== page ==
Literature Search and Selection of Studies
According to the search strategy, a total of 744 papers were selected: 409 in Pubmed, 335 in Embase, 0 in Cochrane Library, and 0 by hand search (last updated on May 8th, 2014). After reading abstracts, we reviewed 85 studies in detail. Of these articles, 55 were excluded because: (1) Aim of these articles was not to reveal the value of PET/CT in the staging and prognosis of NK/T-cell lymphoma. (2) Insufficient data were reported to construct or calculate the TP, TN, FN, and FP or PFS, OS. (3) The number of “yes” response to the 14 QUADAS questions was less than 9. Finally, 8 studies with 135 patients with NK/T-cell lymphoma were selected for data extraction and analysis (Figure 1).
Study Design Characteristics and Publication Bias
Data were extracted by 2 authors and any differences were resolved by consensus. Data abstraction was not blinded to authors, institution, or source of publication. Characteristics of the included 8 studies were shown in Table 1. Among them, 6 studies concentrated on the patient based data (Table 2) and 6 studies focused on the lesion based data (Table 3) of the diagnostic value of PET/CT in NK/T-cell lymphoma.
Summary Estimates of Sensitivity, Specificity, and Diagnostic Odds Ratio
In terms of the 6 studies with patient based data. The Spearman correlation coefficient was 0.507 (P = 0.305). These 2 data showed that no threshold effect existed in it. The pooled sensitivity and specificity of PET/CT in the diagnosis of NK/T-cell lymphoma were 0.95 (95% CI: 0.89–0.98) and 0.40 (95% CI: 0.09–0.78), respectively (Figure 2). The pooled positive LR and pooled negative LR were 1.63 (95% CI: 0.91–2.91) and 0.13 (95% CI: 0.05–0.38), respectively. The pooled DOR was 13.28 (95% CI: 2.60–67.82).
For lesion-based analysis, 6 studies were eligible for meta-analysis. The Spearman correlation coefficient was 0.086 (P = 0.872). No threshold effect was found. The pooled sensitivity and specificity of PET/CT in the staging of NK/T-cell lymphoma were 0.98 (95% CI: 0.96–0.99) and 0.99 (95% CI: 0.99–1.00), respectively (Figure 3). The pooled positive LR and pooled negative LR were 8.52 (95% CI: 0.23–312.09) and 0.03 (95% CI: 0.01–0.06), respectively. The pooled DOR was 268.66 (95% CI: 16.8–4296.47).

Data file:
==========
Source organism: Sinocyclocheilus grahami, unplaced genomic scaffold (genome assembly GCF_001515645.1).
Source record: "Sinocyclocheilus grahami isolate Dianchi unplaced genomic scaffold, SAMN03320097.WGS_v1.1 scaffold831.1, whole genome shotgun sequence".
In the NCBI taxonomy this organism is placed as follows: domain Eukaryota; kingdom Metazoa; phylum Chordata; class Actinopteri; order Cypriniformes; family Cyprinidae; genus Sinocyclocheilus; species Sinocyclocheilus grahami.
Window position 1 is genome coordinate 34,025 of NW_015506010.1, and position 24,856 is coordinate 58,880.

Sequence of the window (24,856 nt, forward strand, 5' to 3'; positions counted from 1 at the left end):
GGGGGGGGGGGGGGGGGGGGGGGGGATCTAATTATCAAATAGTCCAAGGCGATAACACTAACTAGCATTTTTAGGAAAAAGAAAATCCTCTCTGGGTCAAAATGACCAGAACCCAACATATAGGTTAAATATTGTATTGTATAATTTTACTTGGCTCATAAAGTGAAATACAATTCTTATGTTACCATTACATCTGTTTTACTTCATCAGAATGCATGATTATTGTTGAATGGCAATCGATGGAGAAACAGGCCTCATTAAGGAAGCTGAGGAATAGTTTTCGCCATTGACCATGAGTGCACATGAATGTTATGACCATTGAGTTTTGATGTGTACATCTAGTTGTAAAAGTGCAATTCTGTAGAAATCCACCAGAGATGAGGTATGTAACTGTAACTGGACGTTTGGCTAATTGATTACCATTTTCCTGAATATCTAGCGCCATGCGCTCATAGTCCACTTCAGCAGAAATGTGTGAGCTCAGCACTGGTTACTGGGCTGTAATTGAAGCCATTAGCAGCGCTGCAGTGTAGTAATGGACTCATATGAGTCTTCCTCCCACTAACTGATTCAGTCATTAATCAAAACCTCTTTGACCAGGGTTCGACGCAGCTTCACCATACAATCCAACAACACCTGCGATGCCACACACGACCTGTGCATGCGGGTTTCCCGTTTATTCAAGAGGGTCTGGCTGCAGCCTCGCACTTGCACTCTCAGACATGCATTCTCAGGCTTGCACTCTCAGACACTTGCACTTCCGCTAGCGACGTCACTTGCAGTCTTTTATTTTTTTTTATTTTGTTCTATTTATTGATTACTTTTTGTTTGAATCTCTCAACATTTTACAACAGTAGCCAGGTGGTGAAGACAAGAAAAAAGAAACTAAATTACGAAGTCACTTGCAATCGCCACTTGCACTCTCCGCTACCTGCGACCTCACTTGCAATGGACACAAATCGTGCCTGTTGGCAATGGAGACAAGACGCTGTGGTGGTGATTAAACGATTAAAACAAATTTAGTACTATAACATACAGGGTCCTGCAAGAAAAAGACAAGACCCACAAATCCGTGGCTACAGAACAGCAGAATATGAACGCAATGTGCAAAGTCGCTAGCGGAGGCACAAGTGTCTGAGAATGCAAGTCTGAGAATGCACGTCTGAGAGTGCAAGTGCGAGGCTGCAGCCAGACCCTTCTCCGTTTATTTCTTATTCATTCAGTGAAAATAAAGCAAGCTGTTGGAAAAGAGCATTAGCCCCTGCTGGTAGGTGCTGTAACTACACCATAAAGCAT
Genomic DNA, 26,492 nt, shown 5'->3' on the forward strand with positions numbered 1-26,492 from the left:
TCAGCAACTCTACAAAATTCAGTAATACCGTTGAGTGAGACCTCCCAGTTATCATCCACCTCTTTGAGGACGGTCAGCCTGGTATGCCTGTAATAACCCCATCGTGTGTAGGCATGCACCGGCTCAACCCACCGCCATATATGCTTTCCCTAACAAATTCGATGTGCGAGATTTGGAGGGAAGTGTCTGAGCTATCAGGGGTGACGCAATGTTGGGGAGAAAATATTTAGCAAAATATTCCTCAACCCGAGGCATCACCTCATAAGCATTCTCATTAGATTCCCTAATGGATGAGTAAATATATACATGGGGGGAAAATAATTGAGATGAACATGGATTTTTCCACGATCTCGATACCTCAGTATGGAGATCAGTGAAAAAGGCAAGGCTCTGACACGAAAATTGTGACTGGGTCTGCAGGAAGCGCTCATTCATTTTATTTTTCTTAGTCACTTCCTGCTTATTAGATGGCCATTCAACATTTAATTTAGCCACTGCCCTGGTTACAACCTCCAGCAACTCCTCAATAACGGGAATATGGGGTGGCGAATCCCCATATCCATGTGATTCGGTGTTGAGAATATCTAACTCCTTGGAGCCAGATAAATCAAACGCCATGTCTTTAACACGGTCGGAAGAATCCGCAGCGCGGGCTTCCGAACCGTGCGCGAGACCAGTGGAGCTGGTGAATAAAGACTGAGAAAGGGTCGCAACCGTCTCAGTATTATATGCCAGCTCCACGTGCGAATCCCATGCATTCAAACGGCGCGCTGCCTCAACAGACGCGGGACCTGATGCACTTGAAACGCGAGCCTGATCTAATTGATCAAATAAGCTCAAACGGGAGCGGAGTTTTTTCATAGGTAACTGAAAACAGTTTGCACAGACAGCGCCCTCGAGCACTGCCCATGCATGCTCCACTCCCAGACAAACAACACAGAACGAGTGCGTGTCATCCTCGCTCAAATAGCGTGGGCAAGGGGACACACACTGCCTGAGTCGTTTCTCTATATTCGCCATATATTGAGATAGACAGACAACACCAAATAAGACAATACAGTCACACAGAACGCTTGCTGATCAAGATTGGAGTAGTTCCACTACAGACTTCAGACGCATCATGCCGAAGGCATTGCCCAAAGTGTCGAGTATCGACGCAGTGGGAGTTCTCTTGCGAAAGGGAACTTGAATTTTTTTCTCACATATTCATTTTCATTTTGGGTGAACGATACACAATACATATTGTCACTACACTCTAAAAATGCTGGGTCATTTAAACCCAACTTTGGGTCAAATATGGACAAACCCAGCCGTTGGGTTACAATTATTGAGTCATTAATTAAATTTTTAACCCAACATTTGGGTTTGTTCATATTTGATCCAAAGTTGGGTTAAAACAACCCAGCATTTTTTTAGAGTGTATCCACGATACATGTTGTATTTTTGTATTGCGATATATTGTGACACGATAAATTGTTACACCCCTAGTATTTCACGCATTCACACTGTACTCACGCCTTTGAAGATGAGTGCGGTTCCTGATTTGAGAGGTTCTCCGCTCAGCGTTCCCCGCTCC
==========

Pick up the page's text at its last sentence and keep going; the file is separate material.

The presences of heterogeneity between studies were examined using the chi-square test. No heterogeneity was found in the sensitivity (Chi-square = 3.80, P = 0.5784) and specificity (Chi-square = 1.85, P = 0.8699) of PET/CT in the patients based data.
Summary ROC Curves and the *Q Index
The SROC curves and the *Q index for PET/CT in the diagnosis and staging of NK/T-cell lymphoma were shown in Figures 4 and 5. In the data based on patients, no heterogeneity and threshold effect were found. Therefore, we chose the fixed-effects model (Mantel–Haenszel) to analysis the SROC curves. The results showed that the AUC and *Q index were 0.8537 and 0.7847, respectively. For lesion-based data, the difference between b and 0 (P = 0.0132) is of statistical significance. Therefore, the Moses–Sphaprio–Littenberg method was used to construct the sROC. The AUC and *Q index were 0.9959 and 0.9755, respectively. This indicated that PET/CT is of great value in the detecting the lesions of NK/T-cell lymphoma.
The role of PET/CT in the staging of HL and aggressive B-cell NHL has been demonstrated extensively. Recently, several clinical studies have investigated the utility of PET/CT in the NK/T-cell lymphoma with some promising results in the diagnostic value of PET/CT in NK/T-cell lymphoma.12–14 Nevertheless, the role of PET/CT in the diagnosis, staging, prognosis, and treatment evaluation of NK/T-cell lymphoma remains indeterminate.
Due to the rarity of NK/T-cell lymphoma, limited investigations have been carried out in the diagnosis and staging of NK/T-cell lymphoma. Khong et al reported that the lesions of NK/T-cell lymphoma were FDG-PET avid in 2008.15 It was then indicated that the PET/CT was true positive in 5 cases, true negative in 15 cases, and 1 case unconfirmed of the total 21 lesions examined. The mean SUV(max) was relatively higher (16 g/mL) in nasal cavities than that in extranasal cases (10.9 g/mL).16 Furthermore, Suh et al identified that high FDG uptake was related to poor treatment responses and outcomes.17 It was recently suggested that PET/CT plays a more important role than MRI or PET alone in the staging of lymphoma.18 But, those studies were limited due to the low incidence of NK/T-cell lymphoma. The utility of PET/CT in the diagnosis and staging of this lymphoma is still unclear. Efforts are still needed to improve the staging accuracy of NK/T-cell lymphoma.